Fortunately, people that understand this need are easily identifiable. They’re the people that don’t fuss with their phones on the job. The same people that are willing to leave the security of the desk just to help that elderly lady get through the stairs. Also the people that have an umbrella, aspirin, towel, broom, and first aid kit at the ready just in case something happens.

If you really want your hotel business to fly through the roof, you’re going to want someone that’s already hitting the ceiling with their energy and willingness to perform.

To bring that out in your people, recognize their efforts. Make them want to feel good about being a delight to your customers.

And that kind of energy shouldn’t just be a one-time deal. It has to be a consistent commitment that has to be maintained throughout the whole day (or at least the length of their shift).

Photo credit to www.centurypark.com

Effort from the Hotel As Well

But of course, even if the job of first impressions falls unto your staff, there are some things that you can do from the sidelines to help tip the weights in favor of your front liners.

Seamless Staffing

You’re going to want to make sure that there is always someone at the front desk. That’s a non-negotiable for any hotel business. While booking and visiting hours may have limitations, customer needs and emergencies don’t stop after 5. Having someone at the desk even at the wee hours in the morning will show your customers that they are your priority and you’re willing to invest in their peace of mind.

Complimentary Goodies

Never underestimate the power of food. Snacks come in handy. Did you know that research has shown that people are more receptive to persuasive messages when they’re eating and drinking?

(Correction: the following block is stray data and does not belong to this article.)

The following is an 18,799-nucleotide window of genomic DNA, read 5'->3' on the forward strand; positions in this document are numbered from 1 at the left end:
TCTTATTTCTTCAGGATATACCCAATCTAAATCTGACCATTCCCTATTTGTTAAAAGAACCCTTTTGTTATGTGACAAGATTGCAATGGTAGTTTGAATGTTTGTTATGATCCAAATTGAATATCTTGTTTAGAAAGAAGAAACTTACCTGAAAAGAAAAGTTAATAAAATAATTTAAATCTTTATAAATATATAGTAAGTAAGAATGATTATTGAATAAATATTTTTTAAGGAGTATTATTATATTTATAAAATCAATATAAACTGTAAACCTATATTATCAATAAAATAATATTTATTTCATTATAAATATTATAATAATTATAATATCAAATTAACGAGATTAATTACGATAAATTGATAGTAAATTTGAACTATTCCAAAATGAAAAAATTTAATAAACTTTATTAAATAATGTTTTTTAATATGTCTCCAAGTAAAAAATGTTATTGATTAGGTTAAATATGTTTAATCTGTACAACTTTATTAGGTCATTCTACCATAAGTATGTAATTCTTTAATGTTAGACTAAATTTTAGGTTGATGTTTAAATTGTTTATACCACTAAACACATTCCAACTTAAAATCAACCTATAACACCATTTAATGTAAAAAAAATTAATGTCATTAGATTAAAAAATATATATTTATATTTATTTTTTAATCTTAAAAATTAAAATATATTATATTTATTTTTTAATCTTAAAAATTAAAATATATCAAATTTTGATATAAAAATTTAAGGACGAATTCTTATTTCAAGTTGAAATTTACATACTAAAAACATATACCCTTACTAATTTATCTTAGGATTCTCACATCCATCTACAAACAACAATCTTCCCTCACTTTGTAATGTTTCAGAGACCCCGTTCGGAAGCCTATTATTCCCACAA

Enable your staff to offer water, coffee, juice, and even welcome treats to guests that have no choice but to wait in the lobby. You don’t need to have a buffet in the lobby if you’re not that extravagant. But you don’t want to do that just to keep your impatient guests quiet.



You want to have these things because it shows your guest that you are aware waiting isn’t nice, and you’re prepared to make the wait as comfortable as possible.

Photo credit to www.tripadvisor.com

 

Anything-Goes Preparations

This holds especially true for the façade and front of the house. This is the first thing that your customers see. If their welcome is ruined by rain, hail, snow, sleet, or even a little more sun that you asked for, you have to be ready.

Keeping a coat or two at the bay as well as a set of umbrellas and boots will empower your people to meet your guests under any weather condition. That sort of gesture says a resounding “we’re happy to have you!” regardless of the weather report.

To wrap it up…

The above-mentioned tips and qualities will make for the perfect reception package. With these elements at your disposal, you can weather through almost any kind of business challenge because you have the backing of your satisfied and loyal guests that have been charmed by your staff and business practices.